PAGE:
She also spoke about the need for employers to demonstrate “the courage and determination to do the right thing for people who choose to do the right thing for their loved ones”. The result was increased loyalty and high retention rates. “If you stick with people through difficult times they will do the same for you,” said Waters.
Tiny steps can have huge impacts according to Waters. Many men know that the tone of voice that meets their request for paternity leave or flexible working can make it plain that the request is not welcomed. Waters demonstrated that just lightening the voice and the response can engender a more positive and motivated workforce.
There were multiple business benefits to a life cycle approach, said Waters, but it was about more than business; it was about business’ wider social role; it was about doing good by doing business, about doing the right thing by people. “Raising children and caring for people is essential for the future of our society and economy,” she concluded.
Waters’ speech was followed by the awards ceremony and by a Q & A, expertly chaired by judge Jennifer Liston-Smith, Head of Coaching, Consultancy and Thought Leadership at Bright Horizons Work + Family Solutions and sponsored by Roche. The panel consisted of award judges, Andy Lake, editor of Flexibility.co.uk, Dave Dunbar, Head of Digital Workspace at the Department of Work and Pensions and Clare Kelliher, Professor of Work and Organisation at Cranfield School of Management. and Sheena Mistry-Patel, Talent Acquisition Partner at Roche.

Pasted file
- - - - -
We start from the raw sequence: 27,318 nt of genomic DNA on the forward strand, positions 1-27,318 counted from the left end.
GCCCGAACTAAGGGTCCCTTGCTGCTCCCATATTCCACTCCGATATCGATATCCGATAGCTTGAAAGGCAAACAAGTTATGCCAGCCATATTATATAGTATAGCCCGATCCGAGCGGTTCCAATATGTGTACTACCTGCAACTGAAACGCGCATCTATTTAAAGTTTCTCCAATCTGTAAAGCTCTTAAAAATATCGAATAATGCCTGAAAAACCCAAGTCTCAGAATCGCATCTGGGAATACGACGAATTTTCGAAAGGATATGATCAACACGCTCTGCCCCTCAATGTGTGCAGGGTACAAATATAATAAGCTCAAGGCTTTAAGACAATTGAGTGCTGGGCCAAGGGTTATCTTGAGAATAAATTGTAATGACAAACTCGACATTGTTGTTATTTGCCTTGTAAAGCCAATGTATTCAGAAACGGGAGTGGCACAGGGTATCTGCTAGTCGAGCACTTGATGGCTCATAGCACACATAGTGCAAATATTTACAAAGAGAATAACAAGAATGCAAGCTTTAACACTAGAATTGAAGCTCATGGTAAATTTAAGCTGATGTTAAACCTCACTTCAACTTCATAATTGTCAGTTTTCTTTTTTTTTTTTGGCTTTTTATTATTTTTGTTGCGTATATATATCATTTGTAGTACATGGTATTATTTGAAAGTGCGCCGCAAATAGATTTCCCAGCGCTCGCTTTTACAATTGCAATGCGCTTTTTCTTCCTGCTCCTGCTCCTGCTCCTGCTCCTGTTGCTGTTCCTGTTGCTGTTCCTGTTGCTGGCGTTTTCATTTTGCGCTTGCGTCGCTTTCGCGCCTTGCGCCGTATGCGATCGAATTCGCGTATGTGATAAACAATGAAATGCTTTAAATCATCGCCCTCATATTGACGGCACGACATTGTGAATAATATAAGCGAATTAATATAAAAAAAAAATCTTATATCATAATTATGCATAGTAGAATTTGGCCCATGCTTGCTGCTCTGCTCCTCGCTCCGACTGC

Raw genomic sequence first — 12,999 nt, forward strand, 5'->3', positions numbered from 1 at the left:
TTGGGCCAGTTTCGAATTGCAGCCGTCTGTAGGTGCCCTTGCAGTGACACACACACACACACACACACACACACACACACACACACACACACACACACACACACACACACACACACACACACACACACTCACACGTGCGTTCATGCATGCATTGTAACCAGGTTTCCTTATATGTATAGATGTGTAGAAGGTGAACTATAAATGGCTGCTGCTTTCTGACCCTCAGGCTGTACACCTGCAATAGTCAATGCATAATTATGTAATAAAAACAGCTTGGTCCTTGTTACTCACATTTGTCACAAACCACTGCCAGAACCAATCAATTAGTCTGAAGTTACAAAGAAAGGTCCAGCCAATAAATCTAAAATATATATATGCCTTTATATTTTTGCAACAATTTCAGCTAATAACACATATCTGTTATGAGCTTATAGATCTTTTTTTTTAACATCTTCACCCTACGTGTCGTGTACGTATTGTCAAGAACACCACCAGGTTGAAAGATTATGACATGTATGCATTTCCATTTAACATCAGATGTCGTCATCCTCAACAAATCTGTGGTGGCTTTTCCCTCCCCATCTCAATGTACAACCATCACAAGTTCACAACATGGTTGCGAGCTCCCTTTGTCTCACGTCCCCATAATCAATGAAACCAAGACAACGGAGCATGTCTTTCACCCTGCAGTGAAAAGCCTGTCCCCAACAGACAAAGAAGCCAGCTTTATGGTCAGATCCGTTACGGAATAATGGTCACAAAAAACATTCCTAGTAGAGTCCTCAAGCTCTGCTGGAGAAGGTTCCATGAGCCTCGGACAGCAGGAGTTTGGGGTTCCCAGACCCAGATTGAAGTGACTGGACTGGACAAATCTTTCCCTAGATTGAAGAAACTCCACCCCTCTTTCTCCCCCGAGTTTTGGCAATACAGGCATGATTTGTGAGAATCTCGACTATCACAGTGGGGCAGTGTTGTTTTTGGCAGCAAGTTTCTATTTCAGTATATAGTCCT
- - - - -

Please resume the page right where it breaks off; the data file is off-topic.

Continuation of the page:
Each was asked to choose an area which has changed the most over the last 10 years.
Waters chose carer policy. The change from no-one knowing what a carer was to the passing of legislation for working carers was “monumental”, she said.
Mistry-Patel spoke of the increase in dads wanting to work flexibly. Professor Kelliher and Andy Lake both highlighted the mainstreaming of flexible working for all employees. Andy Lake focussed particularly on the rise SMEs set up with flexibility built in from the beginning.
Dave Dunbar said technology had made a huge impact and was now very much consumer-led and much more social.
Jennifer Liston-Smith mentioned the fact that family friendly packages, including maternity and paternity coaching, were becoming the norm in corporates. She also pointed to the impact of the gender pay gap legislation and greater transparency generally.
However, challenges remain. The panel mentioned the difficulty of ensuring flexible working was consistent across organisations, the tendency of many organisations to be reactive with regard to flexible working and the frequent disconnect between policy and practice.
Other questions addressed the availability of senior part-time jobs, the four-day week and the problem of the ‘always on’ workforce.
The panel was also asked about trends for the future. Andy Lake spoke about more immersive ways of communicating such as holograms. Dave Dunbar mentioned tensions between team working cultures and the move against presenteeism. Professor Kelliher spoke about the rise of different forms of working relationships, such as gig working. Caroline Waters said she envisaged demand for a new category of professional who understands the psychology of collaboration and how to increase productivity. Finally, Jennifer Liston-Smith spoke of an increasing need for human connectivity through networks and buddies to share the human experience.